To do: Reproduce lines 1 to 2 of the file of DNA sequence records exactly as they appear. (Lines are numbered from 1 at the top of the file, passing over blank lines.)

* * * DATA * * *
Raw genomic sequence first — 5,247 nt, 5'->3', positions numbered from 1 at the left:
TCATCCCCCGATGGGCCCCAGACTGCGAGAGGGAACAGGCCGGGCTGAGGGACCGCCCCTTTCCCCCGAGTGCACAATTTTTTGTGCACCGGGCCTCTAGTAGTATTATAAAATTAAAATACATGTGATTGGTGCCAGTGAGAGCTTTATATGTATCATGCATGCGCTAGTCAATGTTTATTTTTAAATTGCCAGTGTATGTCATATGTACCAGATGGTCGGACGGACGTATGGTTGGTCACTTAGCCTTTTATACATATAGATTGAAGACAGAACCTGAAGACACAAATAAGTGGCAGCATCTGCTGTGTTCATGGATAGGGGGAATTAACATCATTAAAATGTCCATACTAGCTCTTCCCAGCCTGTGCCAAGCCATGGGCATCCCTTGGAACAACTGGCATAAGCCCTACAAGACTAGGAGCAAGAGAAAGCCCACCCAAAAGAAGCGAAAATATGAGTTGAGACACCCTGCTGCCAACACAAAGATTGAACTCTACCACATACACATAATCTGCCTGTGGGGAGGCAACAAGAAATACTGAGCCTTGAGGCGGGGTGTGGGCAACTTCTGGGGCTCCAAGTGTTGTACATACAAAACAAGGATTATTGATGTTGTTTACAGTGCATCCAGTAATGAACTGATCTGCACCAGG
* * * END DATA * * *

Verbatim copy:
Raw genomic sequence first — 5,247 nt, 5'->3', positions numbered from 1 at the left:
TCATCCCCCGATGGGCCCCAGACTGCGAGAGGGAACAGGCCGGGCTGAGGGACCGCCCCTTTCCCCCGAGTGCACAATTTTTTGTGCACCGGGCCTCTAGTAGTATTATAAAATTAAAATACATGTGATTGGTGCCAGTGAGAGCTTTATATGTATCATGCATGCGCTAGTCAATGTTTATTTTTAAATTGCCAGTGTATGTCATATGTACCAGATGGTCGGACGGACGTATGGTTGGTCACTTAGCCTTTTATACATATAGATTGAAGACAGAACCTGAAGACACAAATAAGTGGCAGCATCTGCTGTGTTCATGGATAGGGGGAATTAACATCATTAAAATGTCCATACTAGCTCTTCCCAGCCTGTGCCAAGCCATGGGCATCCCTTGGAACAACTGGCATAAGCCCTACAAGACTAGGAGCAAGAGAAAGCCCACCCAAAAGAAGCGAAAATATGAGTTGAGACACCCTGCTGCCAACACAAAGATTGAACTCTACCACATACACATAATCTGCCTGTGGGGAGGCAACAAGAAATACTGAGCCTTGAGGCGGGGTGTGGGCAACTTCTGGGGCTCCAAGTGTTGTACATACAAAACAAGGATTATTGATGTTGTTTACAGTGCATCCAGTAATGAACTGATCTGCACCAGG